Memories agree, that Serafino was endowed with the gift of reading the secrets of hearts and with that of miracles and prophecy. Although unlettered, Serafino’s advice was sought by secular and ecclesiastical dignitaries. His reputation reached as far as the Dukes of Bavaria and Parma, the nobles of Bologna and Cardinal Ottavio Bandini. The Bishop of Ascoli, the eminent theologian Cardinal Girolamo Bernerio, also sought out his advice.
Serafino was austere in his person. Only once in his life did he accept a new religious habit and then, only out of obedience. For forty continuous years, he ate only soup or salad. In keeping with the spirituality prevalent at the time, Serafino had a personal devotion of serving as many Masses as possible. To avoid having people kiss his hand or tunic to show their respect, he would carry a Crucifix with him, offering it for them to kiss instead.
However, Serafino was also endowed with a great sense of humour. Once, a woman asked him if she would give birth to a boy or a girl. He attempted to avoid answering. But the woman insisted, saying, “How shall I know what name to choose?” Chuckling, Serafino responded, “As far as that goes, choose Ursula and Companions,” indicating that throughout her life the woman would give birth to a succession of girls.
Even before Serafino’s burial in 1604, his first biographer put pen to paper. He was Canonised by Pope Clement XIII on 16 July 1767. Pope Clement Canonised Serafino together with John Cantius, Joseph Calasanz, Joseph of Cupertino, Jerome Emiliani and Jane Frances de Chantal. In the Papal Bull of Canonisation, the illiterate and physically clumsy Capuchin was acclaimed as a person who “knew how to read and understand the great book of life which is our Saviour, Jesus Christ. For that reason, he deserves to be listed among Christ’s principal disciples.”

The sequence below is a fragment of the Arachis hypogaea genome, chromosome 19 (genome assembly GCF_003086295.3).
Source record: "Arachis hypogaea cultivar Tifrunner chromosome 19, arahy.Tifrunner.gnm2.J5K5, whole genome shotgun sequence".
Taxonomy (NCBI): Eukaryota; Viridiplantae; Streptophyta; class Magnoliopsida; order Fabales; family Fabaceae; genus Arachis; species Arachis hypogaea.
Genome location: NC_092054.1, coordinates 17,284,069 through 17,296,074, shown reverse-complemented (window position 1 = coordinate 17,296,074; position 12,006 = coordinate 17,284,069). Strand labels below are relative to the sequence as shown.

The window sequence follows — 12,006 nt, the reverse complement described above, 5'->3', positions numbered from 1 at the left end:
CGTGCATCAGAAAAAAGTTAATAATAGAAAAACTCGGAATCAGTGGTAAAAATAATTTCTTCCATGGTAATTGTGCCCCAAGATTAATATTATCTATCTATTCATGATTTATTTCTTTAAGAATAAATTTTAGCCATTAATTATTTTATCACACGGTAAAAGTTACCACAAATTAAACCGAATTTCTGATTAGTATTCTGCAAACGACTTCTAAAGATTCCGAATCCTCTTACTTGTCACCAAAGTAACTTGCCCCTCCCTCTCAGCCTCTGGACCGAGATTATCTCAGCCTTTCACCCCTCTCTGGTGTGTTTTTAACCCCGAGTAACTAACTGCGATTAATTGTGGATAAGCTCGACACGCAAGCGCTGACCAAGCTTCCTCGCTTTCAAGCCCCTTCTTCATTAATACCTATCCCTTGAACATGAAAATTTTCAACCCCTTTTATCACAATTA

Serafino’s tomb is in the Capuchin friary at Ascoli Piceno. A Church at San Lorenzo Nuovo is dedicated to him.
Serafino was in love with the mystery of Christ and of Our Lady. He was enthralled to meditate on them and would go into ecstasy. He would have liked to be in the fraternity at Loreto or in Rome to be able to serve as many Masses as possible each day. This was the source of his zeal – to work with Christ to save souls. He was remembered and venerated – for his brief and penetrating spiritual exhortations; for his extremely fruitful vocational apostolate; for his veneration for priests; for his compassion for the sick, the troubled and the poor; for his courageous commitment to make peace in society and in families; for his missionary enthusiasm and his desire for martyrdom. Although he was almost illiterate he could speak about the things of God with extraordinary ability and unction. When he was obliged, by obedience, to give a sermon in the refectory, his words in commenting on the psalm Qui habitat in adiutorio Altissimi, or the sequence Stabat Mater dolorosa were so full of feeling that he used to reduce everyone to tears. Dear holy Saint Serafino, pray for us all!